The taxpayer vigorously contends that his failure to transfer the corporate shares in compliance with the formalities of California law precludes a finding that the shares had been redeemed.4 Under some circumstances title to shares of stock may pass in California without actual delivery of the certificates. Robbins v. Pacific Eastern Corp., 8 Cal.2d 241, 65 P.2d 42 (1937). Here, where the certificates were on the premises of the redeeming corporation, where the corporation and its sole shareholder had a history of rather casual handling of the corporate records, and where the consideration for such shares, the cancellation of the debt, was entered on the corporation's books, we agree with the Tax Court's conclusion that title passed and that the consideration flowing to taxpayer was the cancellation of $112,000 of his debt to Tabery. Mere irregularities in a transaction affecting a family or closely held corporation do not affect the validity of the transaction. Kauffman v. Meyberg, 59 Cal.App.2d 730, 739, 140 P.2d 210 (1943). Surely the same rule should apply in sole shareholder situations. The Tax Court, to see the true substance of the transaction, properly disregarded mere irregularities in paper work. See Crane Valley Co. v. Bank of America Nat. Trust & Sav. Ass'n, 182 Cal.App.2d 166, 173, 5 Cal.Rptr. 731 (1960). Furthermore, taxpayer cannot be permitted to make of his own failure to comply with state law an avenue for the avoidance of the effect of federal taxing statutes. Lodi Iron Works, Inc., 29 T.C. 696 (1958); see also London v. Ansen Holding Co., 206 Cal.App.2d 392, 23 Cal.Rptr. 747 (1962); Crane Valley Land Co. v. Bank of America Nat. Trust & Sav. Ass'n, supra.
Second, was the distribution essentially equivalent to a dividend? The Tax Court held that it was.
Our court regards 'determinations as to whether a certain transaction is essentially equivalent to a dividend as a mixed question of law and fact, if not purely a conclusion of law.' Kerr v. Commissioner of Internal Revenue, 326 F.2d 225, 229 (9th Cir.), cert. denied, 377 U.S. 963, 84 S.Ct. 1644, 12 L.Ed.2d 735 (1964). Thus, as to the ultimate question of dividend equivalence, our scope of review is broader than that limited by the clearly erroneous test. The underlying factual determinations of the Tax Court are, of course, put to that test.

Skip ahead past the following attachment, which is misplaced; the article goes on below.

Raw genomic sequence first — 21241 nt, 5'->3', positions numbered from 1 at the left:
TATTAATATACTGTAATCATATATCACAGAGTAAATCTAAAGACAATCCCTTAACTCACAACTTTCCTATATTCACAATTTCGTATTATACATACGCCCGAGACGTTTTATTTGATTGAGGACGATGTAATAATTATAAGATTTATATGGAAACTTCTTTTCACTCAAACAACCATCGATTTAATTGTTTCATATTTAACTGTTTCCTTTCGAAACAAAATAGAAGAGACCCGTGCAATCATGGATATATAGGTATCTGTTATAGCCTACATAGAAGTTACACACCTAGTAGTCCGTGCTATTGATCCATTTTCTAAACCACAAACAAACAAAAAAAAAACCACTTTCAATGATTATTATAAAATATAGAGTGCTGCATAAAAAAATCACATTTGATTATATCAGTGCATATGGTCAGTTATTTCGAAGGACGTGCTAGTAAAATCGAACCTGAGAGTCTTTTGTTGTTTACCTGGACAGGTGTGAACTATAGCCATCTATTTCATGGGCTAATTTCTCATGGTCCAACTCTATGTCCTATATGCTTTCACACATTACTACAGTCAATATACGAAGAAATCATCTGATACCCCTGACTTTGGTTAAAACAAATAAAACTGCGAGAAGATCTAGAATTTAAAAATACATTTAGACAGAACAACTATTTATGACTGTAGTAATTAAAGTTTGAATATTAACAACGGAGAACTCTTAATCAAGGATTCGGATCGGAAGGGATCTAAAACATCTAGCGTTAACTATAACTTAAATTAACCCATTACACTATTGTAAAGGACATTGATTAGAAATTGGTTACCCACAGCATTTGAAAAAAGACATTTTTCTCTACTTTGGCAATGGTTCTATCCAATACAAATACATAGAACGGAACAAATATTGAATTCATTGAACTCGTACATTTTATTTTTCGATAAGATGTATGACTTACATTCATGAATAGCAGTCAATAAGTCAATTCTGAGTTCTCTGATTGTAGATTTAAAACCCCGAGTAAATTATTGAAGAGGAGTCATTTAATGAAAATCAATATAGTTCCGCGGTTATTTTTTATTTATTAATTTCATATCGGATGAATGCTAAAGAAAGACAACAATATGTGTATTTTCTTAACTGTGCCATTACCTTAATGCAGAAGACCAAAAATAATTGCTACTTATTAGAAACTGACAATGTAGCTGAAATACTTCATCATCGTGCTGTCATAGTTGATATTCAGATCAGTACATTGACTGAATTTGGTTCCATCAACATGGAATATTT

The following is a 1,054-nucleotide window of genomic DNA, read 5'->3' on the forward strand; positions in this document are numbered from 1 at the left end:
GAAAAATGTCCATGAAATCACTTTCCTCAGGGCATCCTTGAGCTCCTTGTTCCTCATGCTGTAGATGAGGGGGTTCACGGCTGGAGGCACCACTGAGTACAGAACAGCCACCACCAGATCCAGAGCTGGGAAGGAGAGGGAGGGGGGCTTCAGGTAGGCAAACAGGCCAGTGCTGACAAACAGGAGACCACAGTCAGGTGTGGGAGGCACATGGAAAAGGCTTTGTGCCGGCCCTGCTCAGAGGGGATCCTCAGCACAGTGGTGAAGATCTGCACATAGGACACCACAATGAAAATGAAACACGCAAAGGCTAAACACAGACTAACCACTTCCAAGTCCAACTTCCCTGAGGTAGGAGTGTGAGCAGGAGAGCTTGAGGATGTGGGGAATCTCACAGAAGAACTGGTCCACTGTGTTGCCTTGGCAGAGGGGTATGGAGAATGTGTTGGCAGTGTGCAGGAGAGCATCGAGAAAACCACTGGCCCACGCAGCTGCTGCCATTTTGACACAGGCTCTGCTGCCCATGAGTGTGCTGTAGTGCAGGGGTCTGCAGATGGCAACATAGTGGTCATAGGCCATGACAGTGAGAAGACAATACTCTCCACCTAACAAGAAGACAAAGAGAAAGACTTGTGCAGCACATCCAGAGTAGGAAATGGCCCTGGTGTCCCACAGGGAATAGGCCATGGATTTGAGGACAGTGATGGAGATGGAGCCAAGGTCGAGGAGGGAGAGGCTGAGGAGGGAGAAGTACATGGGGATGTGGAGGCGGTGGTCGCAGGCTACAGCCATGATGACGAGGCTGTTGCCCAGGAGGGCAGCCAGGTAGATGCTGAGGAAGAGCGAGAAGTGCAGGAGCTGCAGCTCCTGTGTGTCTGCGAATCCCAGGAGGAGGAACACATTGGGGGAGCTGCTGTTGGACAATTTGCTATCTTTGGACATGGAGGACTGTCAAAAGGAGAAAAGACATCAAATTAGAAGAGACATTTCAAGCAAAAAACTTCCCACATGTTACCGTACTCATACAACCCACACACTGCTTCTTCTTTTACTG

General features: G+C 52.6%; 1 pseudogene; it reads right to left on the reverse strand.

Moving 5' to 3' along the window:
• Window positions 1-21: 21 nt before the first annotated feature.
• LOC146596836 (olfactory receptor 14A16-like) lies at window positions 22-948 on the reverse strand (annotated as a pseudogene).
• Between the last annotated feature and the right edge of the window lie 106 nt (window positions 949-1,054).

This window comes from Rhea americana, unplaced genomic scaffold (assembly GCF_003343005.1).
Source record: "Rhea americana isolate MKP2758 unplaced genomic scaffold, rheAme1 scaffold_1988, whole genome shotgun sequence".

In resolving the question of essential equivalence to a dividend, all circuits apply the 'net effects' test, although there are different opinions as to the form which the test shall take. See Comment, The Dividend-Equivalence Test: Forty Years of Confusion, 43 Texas L.Rev. 755 (1963). Our court, in applying what may be called the 'flexible net effects test,' takes into consideration all of the factors relevant to the distribution. 'The final criterion, and by far the most important, is the net effect of the transaction: the result.' Kerr v. Commissioner, supra, at 235.
In this case the taxpayer contends that Tabery had a valid business purpose in acquiring the shares and that the existence of such purpose prevents the conclusion that the cancellation of the $112,000 debt was essentially equivalent to a dividend. The alleged business purpose was the corporation's acquisition of the shares in order to make them available for an employee stock-purchase plan. Regarding this purpose the Tax Court wrote,
'Tabery redeemed its stock from petitioner on or before July 31, 1960. Any discussion of a proposed stock purchase plan for employees did not materialize until June 1961, almost eleven months after the redemption and one month after respondent began his examination of (taxpayer's) 1960 income tax return. * * * Clearly the facts of this case do not indicate that the stock was redeemed to enable certain key employees to become shareholders, * * *.'